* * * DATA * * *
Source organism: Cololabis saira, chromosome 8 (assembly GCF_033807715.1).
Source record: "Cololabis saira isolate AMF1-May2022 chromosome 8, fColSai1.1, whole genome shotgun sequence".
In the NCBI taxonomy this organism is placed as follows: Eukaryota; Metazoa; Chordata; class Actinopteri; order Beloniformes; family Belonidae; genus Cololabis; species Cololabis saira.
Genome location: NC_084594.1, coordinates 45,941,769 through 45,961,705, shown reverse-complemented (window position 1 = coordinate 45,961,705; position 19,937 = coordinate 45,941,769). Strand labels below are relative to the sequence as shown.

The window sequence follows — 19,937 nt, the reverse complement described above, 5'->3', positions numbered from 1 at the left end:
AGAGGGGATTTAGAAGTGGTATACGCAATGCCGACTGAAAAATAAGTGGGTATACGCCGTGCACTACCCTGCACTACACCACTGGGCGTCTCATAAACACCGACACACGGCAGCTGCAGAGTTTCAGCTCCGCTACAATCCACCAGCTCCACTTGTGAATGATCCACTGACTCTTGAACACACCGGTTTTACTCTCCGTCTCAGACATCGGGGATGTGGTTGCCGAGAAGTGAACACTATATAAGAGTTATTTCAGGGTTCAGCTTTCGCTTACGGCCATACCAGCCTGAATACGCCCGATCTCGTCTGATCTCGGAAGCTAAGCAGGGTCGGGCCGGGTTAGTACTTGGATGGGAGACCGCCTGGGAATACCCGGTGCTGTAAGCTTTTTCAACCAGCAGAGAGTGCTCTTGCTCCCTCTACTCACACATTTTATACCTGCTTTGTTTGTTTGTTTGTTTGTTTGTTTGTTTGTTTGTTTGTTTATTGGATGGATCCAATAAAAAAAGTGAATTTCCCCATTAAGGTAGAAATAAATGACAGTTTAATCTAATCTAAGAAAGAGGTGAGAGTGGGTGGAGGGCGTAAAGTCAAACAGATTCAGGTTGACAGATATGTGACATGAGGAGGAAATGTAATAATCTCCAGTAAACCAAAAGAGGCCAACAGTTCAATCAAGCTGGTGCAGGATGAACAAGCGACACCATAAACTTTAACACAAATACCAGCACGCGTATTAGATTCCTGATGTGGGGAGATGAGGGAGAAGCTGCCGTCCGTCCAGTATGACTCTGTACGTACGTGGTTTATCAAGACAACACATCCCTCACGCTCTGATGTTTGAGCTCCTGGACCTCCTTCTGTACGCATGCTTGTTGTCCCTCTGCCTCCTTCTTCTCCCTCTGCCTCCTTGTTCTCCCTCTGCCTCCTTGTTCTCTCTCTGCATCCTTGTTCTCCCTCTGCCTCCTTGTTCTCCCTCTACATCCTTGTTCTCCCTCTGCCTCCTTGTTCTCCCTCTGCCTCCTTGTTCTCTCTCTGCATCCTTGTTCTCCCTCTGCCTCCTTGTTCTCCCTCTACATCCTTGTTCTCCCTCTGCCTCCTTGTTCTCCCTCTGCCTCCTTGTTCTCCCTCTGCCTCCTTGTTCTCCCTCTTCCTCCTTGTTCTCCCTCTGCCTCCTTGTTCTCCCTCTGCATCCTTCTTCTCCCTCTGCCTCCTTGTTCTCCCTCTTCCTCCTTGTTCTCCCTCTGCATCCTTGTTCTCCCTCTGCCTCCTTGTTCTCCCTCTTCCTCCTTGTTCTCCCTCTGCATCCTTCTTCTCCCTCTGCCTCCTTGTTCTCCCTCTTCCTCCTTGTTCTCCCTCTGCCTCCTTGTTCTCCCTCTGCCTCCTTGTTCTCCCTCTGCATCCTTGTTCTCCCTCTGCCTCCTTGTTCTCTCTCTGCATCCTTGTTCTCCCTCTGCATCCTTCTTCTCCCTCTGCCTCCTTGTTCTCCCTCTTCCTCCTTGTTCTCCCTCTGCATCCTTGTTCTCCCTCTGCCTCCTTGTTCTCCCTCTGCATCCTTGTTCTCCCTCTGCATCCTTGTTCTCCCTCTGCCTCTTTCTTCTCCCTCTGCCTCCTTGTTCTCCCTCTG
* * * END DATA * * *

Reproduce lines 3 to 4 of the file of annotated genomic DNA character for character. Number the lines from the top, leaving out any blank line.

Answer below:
In the NCBI taxonomy this organism is placed as follows: Eukaryota; Metazoa; Chordata; class Actinopteri; order Beloniformes; family Belonidae; genus Cololabis; species Cololabis saira.
Genome location: NC_084594.1, coordinates 45,941,769 through 45,961,705, shown reverse-complemented (window position 1 = coordinate 45,961,705; position 19,937 = coordinate 45,941,769). Strand labels below are relative to the sequence as shown.